How do you create a brand that’s both agile and contemporary and yet endures for more than three decades? David Campbell, who’s headed up a multitude of international companies, explains why brand is a key driver of business growth and durability
“Good brands are a bit like people. We grow older and we look a little different. We change the way we dress over time. But we’re still the same person. Authenticity and the ability to evolve without losing identity is what makes a strong and enduring brand. If it’s rooted in truth, it should be able to flex and grow successfully as the environment or story changes.”
So says David Campbell. And with a CV that includes titles like founding CEO of Virgin Radio, president and CEO of AEG Europe, CEO of The Ivy Collection, CEO of Wagamama, executive vice chairman of Ministry of Sound, and group board director of Formula One Management Limited, there can’t be a lot of people out there with a greater understanding of the importance of brand in accelerating business success.
But finding the right people to work with isn’t always easy. “At one end of the spectrum you’ve got brand designers who are very much driven by what things look like and don’t think that deeply about your business needs or culture. And at the other you’ve got the guys who want to get heavily involved in strategy and tend to overthink everything and exacerbate the problem.”
The secret, according to Campbell, is finding a brand partner that hits the sweet spot between strong creative credentials and understanding the business issues you face. Collaboration is another must. “I’ve never been interested in being told what the problem is, and then being sent away before a solution is presented to me like some big reveal. I’ve always looked to brand partners to be part of the home team.
“I’m convinced that when you work together and grow ideas in stages, building respect and understanding over time, you get the most authentic results. They’re the effective brands, and the ones that last.” Campbell started working with strategic branding and creative campaign agency Thinkfarm “in the last century”, and one of the earliest projects was the launch of Virgin Radio. “Back in the 1990s the Virgin brand was very well recognised, and while you might think that would be a great asset for a fledgling business, in some ways it was more of a problem. How do you capitalise on that Virgin notoriety but stand apart?”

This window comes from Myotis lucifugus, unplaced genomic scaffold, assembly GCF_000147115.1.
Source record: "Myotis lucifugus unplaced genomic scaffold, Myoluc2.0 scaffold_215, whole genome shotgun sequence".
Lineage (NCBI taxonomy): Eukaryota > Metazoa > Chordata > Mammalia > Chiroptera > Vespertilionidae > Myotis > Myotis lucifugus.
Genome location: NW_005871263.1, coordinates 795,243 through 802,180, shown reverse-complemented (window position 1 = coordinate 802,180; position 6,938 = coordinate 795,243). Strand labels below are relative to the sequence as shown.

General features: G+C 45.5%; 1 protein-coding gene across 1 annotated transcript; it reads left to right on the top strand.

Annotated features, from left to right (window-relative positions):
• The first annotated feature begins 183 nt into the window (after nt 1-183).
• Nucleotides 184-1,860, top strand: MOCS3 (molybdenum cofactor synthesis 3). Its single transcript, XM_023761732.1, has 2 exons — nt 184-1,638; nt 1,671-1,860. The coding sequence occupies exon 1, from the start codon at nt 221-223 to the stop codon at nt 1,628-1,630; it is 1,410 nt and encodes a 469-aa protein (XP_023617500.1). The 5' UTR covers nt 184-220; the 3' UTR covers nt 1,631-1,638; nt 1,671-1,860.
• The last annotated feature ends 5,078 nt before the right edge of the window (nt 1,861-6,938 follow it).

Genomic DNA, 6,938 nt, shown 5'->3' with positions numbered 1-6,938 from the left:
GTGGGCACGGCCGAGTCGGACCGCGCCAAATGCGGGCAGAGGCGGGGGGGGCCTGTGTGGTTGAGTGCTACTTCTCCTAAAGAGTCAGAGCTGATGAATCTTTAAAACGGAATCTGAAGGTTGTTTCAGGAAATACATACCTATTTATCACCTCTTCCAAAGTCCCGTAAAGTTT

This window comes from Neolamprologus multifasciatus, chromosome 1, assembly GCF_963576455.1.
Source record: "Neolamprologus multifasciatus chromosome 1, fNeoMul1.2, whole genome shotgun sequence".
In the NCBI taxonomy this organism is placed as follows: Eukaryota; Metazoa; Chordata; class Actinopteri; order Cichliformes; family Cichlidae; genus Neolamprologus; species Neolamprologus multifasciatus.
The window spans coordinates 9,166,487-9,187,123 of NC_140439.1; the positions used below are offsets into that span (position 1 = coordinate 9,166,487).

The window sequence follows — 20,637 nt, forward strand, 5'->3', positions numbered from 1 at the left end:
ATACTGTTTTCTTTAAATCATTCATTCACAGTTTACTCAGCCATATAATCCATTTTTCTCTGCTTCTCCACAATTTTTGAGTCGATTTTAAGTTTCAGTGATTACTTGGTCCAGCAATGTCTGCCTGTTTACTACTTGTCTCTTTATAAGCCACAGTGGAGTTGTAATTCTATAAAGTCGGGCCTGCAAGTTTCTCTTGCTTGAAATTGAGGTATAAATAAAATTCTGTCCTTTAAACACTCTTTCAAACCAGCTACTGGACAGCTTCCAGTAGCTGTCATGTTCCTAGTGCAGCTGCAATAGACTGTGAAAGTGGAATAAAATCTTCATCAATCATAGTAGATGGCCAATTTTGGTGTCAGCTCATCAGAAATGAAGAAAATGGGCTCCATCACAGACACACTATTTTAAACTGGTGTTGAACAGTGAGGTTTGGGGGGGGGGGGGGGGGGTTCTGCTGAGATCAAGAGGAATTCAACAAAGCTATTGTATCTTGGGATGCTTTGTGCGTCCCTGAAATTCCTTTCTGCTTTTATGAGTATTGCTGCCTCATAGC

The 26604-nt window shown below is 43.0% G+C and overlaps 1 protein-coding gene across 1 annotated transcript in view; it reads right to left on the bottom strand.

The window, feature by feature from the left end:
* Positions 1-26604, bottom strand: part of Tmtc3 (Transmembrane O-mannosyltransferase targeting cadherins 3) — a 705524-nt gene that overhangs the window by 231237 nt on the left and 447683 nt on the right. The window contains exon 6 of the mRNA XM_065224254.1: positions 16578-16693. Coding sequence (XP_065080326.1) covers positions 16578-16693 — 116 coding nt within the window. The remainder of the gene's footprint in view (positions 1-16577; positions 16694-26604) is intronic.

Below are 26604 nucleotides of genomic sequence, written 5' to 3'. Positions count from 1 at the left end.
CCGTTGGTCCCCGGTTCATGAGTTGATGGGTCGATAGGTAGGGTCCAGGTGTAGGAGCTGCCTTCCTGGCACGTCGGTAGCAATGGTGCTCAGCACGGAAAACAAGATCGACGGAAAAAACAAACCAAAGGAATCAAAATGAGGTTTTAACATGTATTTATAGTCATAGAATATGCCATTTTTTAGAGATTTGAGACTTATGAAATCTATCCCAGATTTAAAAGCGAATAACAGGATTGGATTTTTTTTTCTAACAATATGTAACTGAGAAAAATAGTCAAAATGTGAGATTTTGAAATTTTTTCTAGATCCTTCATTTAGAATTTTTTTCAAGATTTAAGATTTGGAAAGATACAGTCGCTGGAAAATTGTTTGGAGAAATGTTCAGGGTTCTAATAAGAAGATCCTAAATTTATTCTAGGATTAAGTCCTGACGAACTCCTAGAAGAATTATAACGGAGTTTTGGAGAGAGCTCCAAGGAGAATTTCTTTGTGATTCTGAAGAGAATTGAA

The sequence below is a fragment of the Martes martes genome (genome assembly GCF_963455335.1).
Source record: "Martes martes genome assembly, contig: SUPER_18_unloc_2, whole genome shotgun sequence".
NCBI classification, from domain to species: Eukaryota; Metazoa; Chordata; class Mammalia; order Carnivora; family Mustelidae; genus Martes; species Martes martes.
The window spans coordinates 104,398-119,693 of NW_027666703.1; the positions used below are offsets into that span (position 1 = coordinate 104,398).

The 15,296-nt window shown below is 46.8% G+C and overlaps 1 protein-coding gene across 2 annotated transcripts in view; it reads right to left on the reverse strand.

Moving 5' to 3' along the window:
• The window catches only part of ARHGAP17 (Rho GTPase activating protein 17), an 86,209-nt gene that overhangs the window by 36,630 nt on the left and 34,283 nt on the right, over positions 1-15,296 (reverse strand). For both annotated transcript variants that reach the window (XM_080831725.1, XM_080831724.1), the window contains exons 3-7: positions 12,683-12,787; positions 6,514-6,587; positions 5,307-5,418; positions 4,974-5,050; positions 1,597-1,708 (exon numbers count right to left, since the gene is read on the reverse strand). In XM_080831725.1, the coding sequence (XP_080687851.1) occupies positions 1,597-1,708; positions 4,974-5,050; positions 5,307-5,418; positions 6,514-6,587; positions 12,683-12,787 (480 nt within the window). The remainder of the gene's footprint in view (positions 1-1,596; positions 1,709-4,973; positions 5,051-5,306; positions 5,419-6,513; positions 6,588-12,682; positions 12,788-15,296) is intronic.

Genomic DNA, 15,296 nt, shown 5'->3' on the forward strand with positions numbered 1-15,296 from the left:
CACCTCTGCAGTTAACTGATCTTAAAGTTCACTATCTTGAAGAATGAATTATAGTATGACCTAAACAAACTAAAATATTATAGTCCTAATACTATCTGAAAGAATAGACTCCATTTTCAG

Thinkfarm and Virgin Radio made good bedfellows, it turns out. Both heavily immersed in the music business, they spoke the same language (Thinkfarm has worked with some of the world’s biggest bands, including The Rolling Stones – another enduring brand). That commonality was important, because the project was about so much more than a logo and making things look nice. To forge its own identity, the brand needed to work internally and externally and become part of the station’s DNA. “We wanted people – employees, consumers, advertisers, stakeholders, everyone – to feel they were part of Team Virgin. It was ‘brand as culture’,” he says. Thirty years on, the work still stands.
When Campbell moved over to AEG, which bought the Millennium Dome in Southeast London in order to turn it into a major entertainment district, it seemed natural to bring the Thinkfarm team on board. “Thinkfarm came up with The O2 as a name, and 15 years later the brand still holds strong,” says Campbell. “Not only that, but as digital technologies have advanced over time, the branding strategy has continued to work and remain relevant.
“It quickly became, and still is, the biggest entertainment venue in the world, and there’s no doubt in my mind that a large part of its success comes down to Thinkfarm’s input.”
Why? Because, according to Campbell, brand drives business. “Consumers really buy into brands so you need to get it right. They need to expand, adjust, work across multiple platforms, and still connect and make sense. It’s about evolution, really. Restaurant goers don’t want to see the same menu every time they visit a particular establishment, but they do want to know what to expect.”
To those business leaders who still regard brand as the icing on the cake, the frilly stuff, Campbell has this to say: “It’s how to tell your target consumer that you’re the one for them. What could be more important than that?”
So why Thinkfarm? “Look at their portfolio. They’ve worked with some of the biggest brands out there – The Rolling Stones, Team GB, Bauer. Their work on the Led Zeppelin comeback at The O2 in 2007 was inspired. These are all partnerships that have been in existence for years. People come back for more for a reason.”
Would you work with them again? “In a flash.”